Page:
U.S. Traffic Deaths In 2010 Fall To Lowest Level Ever Recorded

The number and rate of traffic fatalities in 2010 fell to the lowest level ever recorded, the U.S. Department of Transportation reports.

Since 2005, traffic fatalities have fallen by 25%, with a particularly large drop of almost 10% in 2009.

The number and rate of traffic fatalities in 2010 fell to the lowest level ever recorded, the U.S. Department of Transportation reports.

According to early projections from the National Highway Traffic Safety Administration, the 32,788 fatalities in 2010 marked a 3% drop from 2009.

In addition, the rate of 1.09 deaths per 100 million miles of vehicle travel is also the lowest since 1949, when such records were first compiled.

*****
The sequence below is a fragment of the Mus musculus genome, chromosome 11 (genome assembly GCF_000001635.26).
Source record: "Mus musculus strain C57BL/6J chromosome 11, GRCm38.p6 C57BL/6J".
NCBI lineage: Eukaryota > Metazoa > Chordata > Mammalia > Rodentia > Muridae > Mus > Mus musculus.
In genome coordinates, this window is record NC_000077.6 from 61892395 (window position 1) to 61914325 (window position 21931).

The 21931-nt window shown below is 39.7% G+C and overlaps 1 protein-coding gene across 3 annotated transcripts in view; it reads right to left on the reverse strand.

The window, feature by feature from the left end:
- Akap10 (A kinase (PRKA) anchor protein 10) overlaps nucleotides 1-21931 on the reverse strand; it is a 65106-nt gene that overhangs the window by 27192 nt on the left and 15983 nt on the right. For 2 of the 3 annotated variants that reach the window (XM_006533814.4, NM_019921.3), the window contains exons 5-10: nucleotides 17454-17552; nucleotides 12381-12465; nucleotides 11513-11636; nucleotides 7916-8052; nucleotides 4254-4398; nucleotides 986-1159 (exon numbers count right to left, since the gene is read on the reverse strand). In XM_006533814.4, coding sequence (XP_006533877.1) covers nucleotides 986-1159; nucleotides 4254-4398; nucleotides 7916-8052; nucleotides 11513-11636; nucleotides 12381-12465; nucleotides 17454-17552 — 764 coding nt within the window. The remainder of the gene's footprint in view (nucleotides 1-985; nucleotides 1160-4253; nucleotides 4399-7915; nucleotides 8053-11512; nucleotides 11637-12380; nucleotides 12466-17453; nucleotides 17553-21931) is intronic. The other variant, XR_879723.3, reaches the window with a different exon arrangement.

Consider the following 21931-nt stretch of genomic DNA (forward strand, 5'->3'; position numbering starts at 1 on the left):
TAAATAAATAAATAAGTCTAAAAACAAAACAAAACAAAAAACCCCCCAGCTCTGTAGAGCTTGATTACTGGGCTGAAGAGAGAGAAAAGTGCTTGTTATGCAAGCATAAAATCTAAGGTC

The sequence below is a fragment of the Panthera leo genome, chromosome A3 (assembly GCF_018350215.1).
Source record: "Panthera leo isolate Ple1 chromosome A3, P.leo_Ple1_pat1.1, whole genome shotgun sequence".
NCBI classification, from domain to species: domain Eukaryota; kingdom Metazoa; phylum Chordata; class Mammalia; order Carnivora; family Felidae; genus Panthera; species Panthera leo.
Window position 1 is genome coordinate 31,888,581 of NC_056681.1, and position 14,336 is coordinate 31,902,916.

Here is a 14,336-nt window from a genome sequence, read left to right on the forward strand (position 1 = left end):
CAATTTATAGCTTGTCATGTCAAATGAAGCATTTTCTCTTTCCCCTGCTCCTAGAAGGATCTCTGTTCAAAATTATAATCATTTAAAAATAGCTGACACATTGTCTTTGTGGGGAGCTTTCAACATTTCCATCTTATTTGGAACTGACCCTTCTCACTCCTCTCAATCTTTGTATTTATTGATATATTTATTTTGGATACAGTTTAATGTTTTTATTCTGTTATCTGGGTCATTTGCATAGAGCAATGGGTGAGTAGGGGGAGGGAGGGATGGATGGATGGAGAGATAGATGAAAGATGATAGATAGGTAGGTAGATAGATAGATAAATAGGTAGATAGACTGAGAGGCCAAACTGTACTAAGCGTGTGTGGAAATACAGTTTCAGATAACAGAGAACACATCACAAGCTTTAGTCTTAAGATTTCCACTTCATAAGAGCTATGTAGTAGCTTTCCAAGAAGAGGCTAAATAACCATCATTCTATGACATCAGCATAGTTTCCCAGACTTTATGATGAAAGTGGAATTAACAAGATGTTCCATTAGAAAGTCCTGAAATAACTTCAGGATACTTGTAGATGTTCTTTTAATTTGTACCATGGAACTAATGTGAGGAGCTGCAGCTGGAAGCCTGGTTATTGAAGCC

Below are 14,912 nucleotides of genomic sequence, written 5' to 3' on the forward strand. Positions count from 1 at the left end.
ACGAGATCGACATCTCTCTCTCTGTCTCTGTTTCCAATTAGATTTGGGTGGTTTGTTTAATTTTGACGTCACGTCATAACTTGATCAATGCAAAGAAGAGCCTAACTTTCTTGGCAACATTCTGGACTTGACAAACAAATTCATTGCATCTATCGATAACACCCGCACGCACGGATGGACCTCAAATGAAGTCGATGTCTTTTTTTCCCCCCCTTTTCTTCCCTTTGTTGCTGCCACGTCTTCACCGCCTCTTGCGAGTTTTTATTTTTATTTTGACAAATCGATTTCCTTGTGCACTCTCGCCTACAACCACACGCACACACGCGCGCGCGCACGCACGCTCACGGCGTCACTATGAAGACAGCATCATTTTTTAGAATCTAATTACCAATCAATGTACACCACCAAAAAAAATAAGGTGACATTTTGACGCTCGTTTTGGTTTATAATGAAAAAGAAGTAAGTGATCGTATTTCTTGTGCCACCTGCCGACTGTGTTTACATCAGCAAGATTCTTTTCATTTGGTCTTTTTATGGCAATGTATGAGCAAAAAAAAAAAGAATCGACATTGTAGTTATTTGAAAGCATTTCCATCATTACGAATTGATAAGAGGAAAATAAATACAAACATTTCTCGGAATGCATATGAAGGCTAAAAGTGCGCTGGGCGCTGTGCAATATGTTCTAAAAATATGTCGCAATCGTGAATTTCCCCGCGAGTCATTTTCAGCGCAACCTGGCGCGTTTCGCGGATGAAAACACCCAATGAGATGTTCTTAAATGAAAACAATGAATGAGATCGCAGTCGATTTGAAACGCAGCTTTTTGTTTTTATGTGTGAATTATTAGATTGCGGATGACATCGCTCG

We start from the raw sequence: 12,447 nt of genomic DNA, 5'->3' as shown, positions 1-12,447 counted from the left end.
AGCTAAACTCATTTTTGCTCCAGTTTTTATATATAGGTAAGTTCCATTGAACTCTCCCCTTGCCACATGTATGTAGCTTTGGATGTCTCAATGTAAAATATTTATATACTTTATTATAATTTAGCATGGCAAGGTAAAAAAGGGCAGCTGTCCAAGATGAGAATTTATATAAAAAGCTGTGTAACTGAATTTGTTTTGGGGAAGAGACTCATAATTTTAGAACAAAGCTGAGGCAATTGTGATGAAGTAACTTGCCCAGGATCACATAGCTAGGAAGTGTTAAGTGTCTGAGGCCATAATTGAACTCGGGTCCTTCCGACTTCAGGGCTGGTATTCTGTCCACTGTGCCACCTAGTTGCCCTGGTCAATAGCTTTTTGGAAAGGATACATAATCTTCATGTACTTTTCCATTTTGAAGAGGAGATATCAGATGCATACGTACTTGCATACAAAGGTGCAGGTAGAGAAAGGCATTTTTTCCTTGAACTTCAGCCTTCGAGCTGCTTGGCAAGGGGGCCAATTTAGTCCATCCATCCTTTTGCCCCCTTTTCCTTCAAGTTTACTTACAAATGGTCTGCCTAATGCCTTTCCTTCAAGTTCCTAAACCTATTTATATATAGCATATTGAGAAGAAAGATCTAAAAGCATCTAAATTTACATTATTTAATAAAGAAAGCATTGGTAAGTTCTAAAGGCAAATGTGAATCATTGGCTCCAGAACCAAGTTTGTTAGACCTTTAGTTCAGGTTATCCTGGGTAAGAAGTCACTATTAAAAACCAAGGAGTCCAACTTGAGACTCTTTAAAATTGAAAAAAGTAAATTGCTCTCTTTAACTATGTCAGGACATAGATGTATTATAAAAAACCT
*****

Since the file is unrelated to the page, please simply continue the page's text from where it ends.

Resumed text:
The latest figure is a 25% drop from 2005, when 43,510 deaths were recorded.

The department says the figures are particularly striking given that Americans drove 3 trillion miles in 2010, the most since 2007 and the third-highest ever recorded.

Regionally, the Pacific Northwest states of Washington, Oregon, Idaho, Montana and Alaska registered the biggest drop in fatalities, 12%, in 2010. See a regional breakdown here

The department credits more attention to drunk driving and increased seat beat use as well as high-visibility enforcement of strong traffic safety laws.

USA Today